He's the singer who's sold more than 70 million albums and the rocker whose Bat Out Of
Hell went on to become the fourth best-selling album of all time, but still Meat Loaf
prefers to think of himself as an actor rather than a musician.
And, right now, he may be perfectly poised to make the transition in the public mind,
with chunky roles in two of the biggest movies of the end of year (1999) season: Fight
Club and Crazy In Alabama.
"Why should anyone be surprised when they discover I
In both, he acquits himself handsomely - and in neither does he do anything even
remotely like a song.
"Look, I don't know why people don't think of me as an actor," says the man,
with a deep sigh. "I've been acting for years, way before I became a musician. I
always say I'm an actor; I can't sing unless I have a character. I think that goes back to
my mother telling me it's a good thing I'm not going to be a singer because I can't carry
a tune in a bucket. I don't like the way I sing too much anyway.
"I did theatre for six and half years in New York, I did Sam Shepherd plays, two
Shakespeare-In-The-Parks, two Broadway plays, even Hair. Why should anyone be surprised
when they discover I can act?"
For act, the bloke certainly can. In Fight Club, he even steals a number of scenes from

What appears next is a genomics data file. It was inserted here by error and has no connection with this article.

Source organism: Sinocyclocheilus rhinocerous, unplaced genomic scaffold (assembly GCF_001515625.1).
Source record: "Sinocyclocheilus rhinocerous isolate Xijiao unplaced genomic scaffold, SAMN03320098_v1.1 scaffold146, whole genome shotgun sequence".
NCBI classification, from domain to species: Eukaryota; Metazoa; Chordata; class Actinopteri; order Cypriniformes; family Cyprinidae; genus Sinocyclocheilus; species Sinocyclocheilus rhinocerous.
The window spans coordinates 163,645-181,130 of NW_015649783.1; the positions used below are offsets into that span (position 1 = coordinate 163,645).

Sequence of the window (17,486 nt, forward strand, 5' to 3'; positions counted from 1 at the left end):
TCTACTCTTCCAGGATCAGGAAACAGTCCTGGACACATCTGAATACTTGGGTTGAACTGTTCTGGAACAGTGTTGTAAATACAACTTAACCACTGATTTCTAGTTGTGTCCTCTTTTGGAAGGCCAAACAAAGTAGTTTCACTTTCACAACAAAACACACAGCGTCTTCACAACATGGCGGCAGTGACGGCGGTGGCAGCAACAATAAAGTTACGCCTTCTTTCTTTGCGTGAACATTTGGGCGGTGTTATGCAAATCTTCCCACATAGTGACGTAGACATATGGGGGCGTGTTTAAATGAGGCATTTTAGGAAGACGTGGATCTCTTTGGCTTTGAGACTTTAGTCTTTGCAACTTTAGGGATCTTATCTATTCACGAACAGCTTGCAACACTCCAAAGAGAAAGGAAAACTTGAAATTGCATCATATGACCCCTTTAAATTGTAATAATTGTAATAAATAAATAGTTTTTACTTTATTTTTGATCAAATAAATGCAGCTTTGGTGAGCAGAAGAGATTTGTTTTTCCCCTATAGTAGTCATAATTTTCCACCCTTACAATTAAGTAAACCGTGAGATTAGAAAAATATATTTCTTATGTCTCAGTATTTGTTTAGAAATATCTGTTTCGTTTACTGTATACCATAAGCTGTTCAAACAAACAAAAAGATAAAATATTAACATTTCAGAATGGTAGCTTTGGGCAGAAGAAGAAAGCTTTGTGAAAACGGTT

Ed Norton, as the sad, overweight fella who's had the terrible misfortune to grow women's
breasts as a result of a hormone treatment gone horribly wrong after having his cancerous
He meets Norton, a man in search of a life, at a self-help group. The pair sob in each
other's arms. Later, when Norton's character joins Brad Pitt's gung-ho Tyler Durden in
forming a fight club, where men meet up secretly to stage bare knuckle fights to "get
back in touch with themselves" as men, Meat Loaf turns up again. He ends up as one of
their most trusted lieutenants.
The film, made by David Fincher of Seven fame, and also starring Helena Bonham Carter,
has been criticised for being overly violent, insensitive and politically incorrect - all
arguments Meat Loaf is eager to challenge.
"Real violence is when men fight through anger,"
"Real violence is when men fight through anger," says Meat Loaf, dressed all
in black, with his long hair tied into a neat ponytail, sitting in a comfy chair at a
swish hotel at the Venice Film Festival where the movie premiered. "This film is
different. In this, they fight to feel alive.
"But also it's something that they control in their lives because they feel out of
control. Edward's character is in a job that he doesn't like and his possessions are
owning him. He's very unhappy. He wishes he could do something else, but he's afraid to do
something about it. If I quit, he worries, how am I going to pay for my condo?"
To Meat Loaf, this idea was particularly intriguing. "I've seen this situation so
often in my own life," he says. "I've seen guys playing in bars who are very
talented and could do well, but they're afraid to go and say, `Fuck this! I'm not going to
play this game'.
As he warms to his theme he shifts in his chair and the physical strength that backs up
his strongly-held views becomes momentarily apparent. Although not as heavy as he once
was, his physical presence is undiminished.
"For me, I'd rather live in the backseat of my car and have nothing so I could
continue being creative. There's an old saying, `Follow your heart and the money will
follow'. To be absolutely truthful, I've never done anything for the money and I never
will; I'll never let a house or car own me."